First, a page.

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Chief Wahoo to Retire After 2018 Season

Chief Wahoo to Retire After 2018 Season

| On 30, Jan 2018

The days of ‘Chief Wahoo’ on Major League diamonds will come to an end at the conclusion of the 2018 season.

The move, long expected, comes after years of discord and debate over the logo used on team jerseys and caps for the last 70 years. While the cartoon became iconic over the years and remains one of the most recognized logos in professional sports, the decision was made to move away from the hotly contested figurehead as the world continues to move away from imagery and language that can be viewed as offensive by portions of the population.

The announcement that Chief Wahoo would be removed from on-field displays came early Monday morning in a release from MLB Commissioner Robert D. Manfred, Jr.

“Major League Baseball is committed to building a culture of diversity and inclusion throughout the game. Over the past year, we encouraged dialogue with the Indians organization about the Club’s use of the Chief Wahoo logo. During our constructive conversations, Paul Dolan made clear that there are fans who have a longstanding attachment to the logo and its place in the history of the team. Nonetheless, the club ultimately agreed with my position that the logo is no longer appropriate for on-field use in Major League Baseball, and I appreciate Mr. Dolan’s acknowledgement that removing it from the on-field uniform by the start of the 2019 season is the right course.

Cleveland Indians owner Paul Dolan was also quoted in the release, stating “We have consistently maintained that we are cognizant and sensitive to both sides of the discussion. While we recognize many of our fans have a longstanding attachment to Chief Wahoo, I’m ultimately in agreement with Commissioner Manfred’s desire to remove the logo from our uniforms in 2019.”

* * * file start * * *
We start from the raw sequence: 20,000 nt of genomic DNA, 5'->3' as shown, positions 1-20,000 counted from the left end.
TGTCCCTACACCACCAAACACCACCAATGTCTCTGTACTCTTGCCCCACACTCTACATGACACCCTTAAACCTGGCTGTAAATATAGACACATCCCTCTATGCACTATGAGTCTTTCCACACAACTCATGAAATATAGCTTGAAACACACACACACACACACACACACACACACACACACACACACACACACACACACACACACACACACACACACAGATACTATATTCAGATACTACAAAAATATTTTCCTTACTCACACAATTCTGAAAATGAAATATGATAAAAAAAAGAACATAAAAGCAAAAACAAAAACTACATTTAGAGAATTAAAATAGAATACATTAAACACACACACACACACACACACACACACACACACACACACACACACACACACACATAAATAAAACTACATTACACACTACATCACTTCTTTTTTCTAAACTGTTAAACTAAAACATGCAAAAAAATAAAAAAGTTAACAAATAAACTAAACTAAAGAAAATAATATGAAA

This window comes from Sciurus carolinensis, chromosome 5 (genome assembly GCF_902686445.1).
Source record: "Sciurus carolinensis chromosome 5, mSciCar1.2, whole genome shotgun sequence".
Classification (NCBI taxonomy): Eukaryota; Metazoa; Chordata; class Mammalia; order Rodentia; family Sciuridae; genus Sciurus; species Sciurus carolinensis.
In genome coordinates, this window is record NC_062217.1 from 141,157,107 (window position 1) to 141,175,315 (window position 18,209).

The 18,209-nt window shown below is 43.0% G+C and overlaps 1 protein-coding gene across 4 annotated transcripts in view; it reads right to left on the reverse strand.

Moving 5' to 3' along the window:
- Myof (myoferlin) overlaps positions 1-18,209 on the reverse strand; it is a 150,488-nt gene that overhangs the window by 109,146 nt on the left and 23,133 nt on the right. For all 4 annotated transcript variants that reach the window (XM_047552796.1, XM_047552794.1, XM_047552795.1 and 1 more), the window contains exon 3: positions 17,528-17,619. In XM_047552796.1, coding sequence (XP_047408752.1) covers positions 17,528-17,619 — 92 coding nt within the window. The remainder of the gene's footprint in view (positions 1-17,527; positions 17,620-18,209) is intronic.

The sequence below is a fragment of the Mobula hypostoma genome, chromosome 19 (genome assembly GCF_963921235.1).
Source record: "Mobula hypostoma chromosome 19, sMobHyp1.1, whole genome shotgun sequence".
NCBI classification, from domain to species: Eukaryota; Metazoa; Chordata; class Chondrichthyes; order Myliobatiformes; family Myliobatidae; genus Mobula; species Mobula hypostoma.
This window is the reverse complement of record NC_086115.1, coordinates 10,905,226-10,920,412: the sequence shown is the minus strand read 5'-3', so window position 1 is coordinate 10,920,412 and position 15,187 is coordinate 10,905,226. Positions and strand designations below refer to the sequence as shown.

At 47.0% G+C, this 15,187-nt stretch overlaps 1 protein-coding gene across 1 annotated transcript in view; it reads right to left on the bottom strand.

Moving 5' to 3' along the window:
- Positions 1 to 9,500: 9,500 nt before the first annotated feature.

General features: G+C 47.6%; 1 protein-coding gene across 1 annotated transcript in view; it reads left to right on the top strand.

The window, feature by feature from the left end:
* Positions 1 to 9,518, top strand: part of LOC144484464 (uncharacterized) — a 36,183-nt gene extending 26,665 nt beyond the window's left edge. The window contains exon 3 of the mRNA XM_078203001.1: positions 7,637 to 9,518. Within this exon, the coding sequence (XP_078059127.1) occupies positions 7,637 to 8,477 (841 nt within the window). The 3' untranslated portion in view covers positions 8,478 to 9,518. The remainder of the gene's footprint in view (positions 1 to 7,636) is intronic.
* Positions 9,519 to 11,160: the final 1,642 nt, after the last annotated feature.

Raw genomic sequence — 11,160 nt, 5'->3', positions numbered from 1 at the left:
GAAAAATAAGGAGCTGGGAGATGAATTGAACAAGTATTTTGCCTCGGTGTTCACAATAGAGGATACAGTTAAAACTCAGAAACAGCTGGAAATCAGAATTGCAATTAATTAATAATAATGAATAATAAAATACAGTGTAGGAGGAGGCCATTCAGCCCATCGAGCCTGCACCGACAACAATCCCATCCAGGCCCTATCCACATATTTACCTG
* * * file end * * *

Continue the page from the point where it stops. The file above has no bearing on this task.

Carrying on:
A 1948 World Champion pennant, courtesy of Cleveland Memory Project

The divide on the subject matter has been clear for decades and has culminated in a clear split in the fan base in the “De-Chief” and “Keep the Chief” movements popular on social media platforms. The Indians have moved away from using the logo as frequently in recent years, making the current “Block C” the primary logo. The size of Chief Wahoo on players’ caps was reducded while the logo was notably absent from the left sleeve of alternate and holiday uniforms.

The movement to eliminate Chief Wahoo drew additional attention nationwide after the Indians reached the 2016 World Series. Other incidents, including protests outside of Progressive Field and a deplorable exchange between a fan (wearing full red-face to look like the chief with an Indian-themed blue-and-red headdress) and a Native American prior to the 2014 Home Opener, have helped to draw further support in defense of removing the logo.

It is also little surprise that the removal of Chief Wahoo from the Indians uniform comes before the city of Cleveland can host the 2019 Major League Baseball All-Star Game, although the two situations are not said to be related.

Many have pondered if the removal of the Chief Wahoo logo will lead to a total rebranding for the Indians, but according to the team, the name continues to have the support of MLB. Cleveland’s American League baseball club has used the “Indians” moniker since 1915 after using several other names through its first 14 years of existence. The belief that the name was honoring one of the early stars of Cleveland baseball, Louis Sockalexis, a Penobscot Indian who played for the city’s National League Spiders affiliate from 1897 to 1899 as is believed to be the first Native American to play professional baseball, has been debunked in recent years, but some portions of the fan base have yet to embrace that narrative.

While Chief Wahoo will not appear on the uniforms of the Indians on the diamond beginning in 2019, the beloved or loathed figure will still appear from time to time on merchandise at the team shop or other local northeast Ohio retail outlets, due in large part to trademark issues. Major League Baseball, however, will not provide those items on its own website.

Photo: Jason Miller/Getty Images

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